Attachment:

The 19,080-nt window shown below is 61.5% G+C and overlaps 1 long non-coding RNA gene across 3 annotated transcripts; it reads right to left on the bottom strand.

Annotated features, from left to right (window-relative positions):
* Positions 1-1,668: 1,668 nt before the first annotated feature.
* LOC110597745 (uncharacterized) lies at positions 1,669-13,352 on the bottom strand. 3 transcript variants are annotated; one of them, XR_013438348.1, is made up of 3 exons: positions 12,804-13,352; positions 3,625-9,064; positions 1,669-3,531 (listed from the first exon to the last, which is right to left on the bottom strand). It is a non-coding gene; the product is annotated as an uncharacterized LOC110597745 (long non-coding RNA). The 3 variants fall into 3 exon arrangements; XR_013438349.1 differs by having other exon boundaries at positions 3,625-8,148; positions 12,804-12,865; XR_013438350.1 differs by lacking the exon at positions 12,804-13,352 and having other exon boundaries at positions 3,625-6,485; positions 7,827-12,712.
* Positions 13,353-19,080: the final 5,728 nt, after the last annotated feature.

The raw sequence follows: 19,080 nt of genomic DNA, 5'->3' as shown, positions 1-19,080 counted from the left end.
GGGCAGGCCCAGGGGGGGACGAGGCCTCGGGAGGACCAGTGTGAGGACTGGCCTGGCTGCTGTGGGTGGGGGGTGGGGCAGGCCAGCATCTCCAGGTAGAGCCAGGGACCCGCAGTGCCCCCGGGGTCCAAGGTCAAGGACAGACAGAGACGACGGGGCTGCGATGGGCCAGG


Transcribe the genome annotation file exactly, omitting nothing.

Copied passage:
The 19,080-nt window shown below is 61.5% G+C and overlaps 1 long non-coding RNA gene across 3 annotated transcripts; it reads right to left on the bottom strand.

Annotated features, from left to right (window-relative positions):
* Positions 1-1,668: 1,668 nt before the first annotated feature.
* LOC110597745 (uncharacterized) lies at positions 1,669-13,352 on the bottom strand. 3 transcript variants are annotated; one of them, XR_013438348.1, is made up of 3 exons: positions 12,804-13,352; positions 3,625-9,064; positions 1,669-3,531 (listed from the first exon to the last, which is right to left on the bottom strand). It is a non-coding gene; the product is annotated as an uncharacterized LOC110597745 (long non-coding RNA). The 3 variants fall into 3 exon arrangements; XR_013438349.1 differs by having other exon boundaries at positions 3,625-8,148; positions 12,804-12,865; XR_013438350.1 differs by lacking the exon at positions 12,804-13,352 and having other exon boundaries at positions 3,625-6,485; positions 7,827-12,712.
* Positions 13,353-19,080: the final 5,728 nt, after the last annotated feature.

The raw sequence follows: 19,080 nt of genomic DNA, 5'->3' as shown, positions 1-19,080 counted from the left end.
GGGCAGGCCCAGGGGGGGACGAGGCCTCGGGAGGACCAGTGTGAGGACTGGCCTGGCTGCTGTGGGTGGGGGGTGGGGCAGGCCAGCATCTCCAGGTAGAGCCAGGGACCCGCAGTGCCCCCGGGGTCCAAGGTCAAGGACAGACAGAGACGACGGGGCTGCGATGGGCCAGG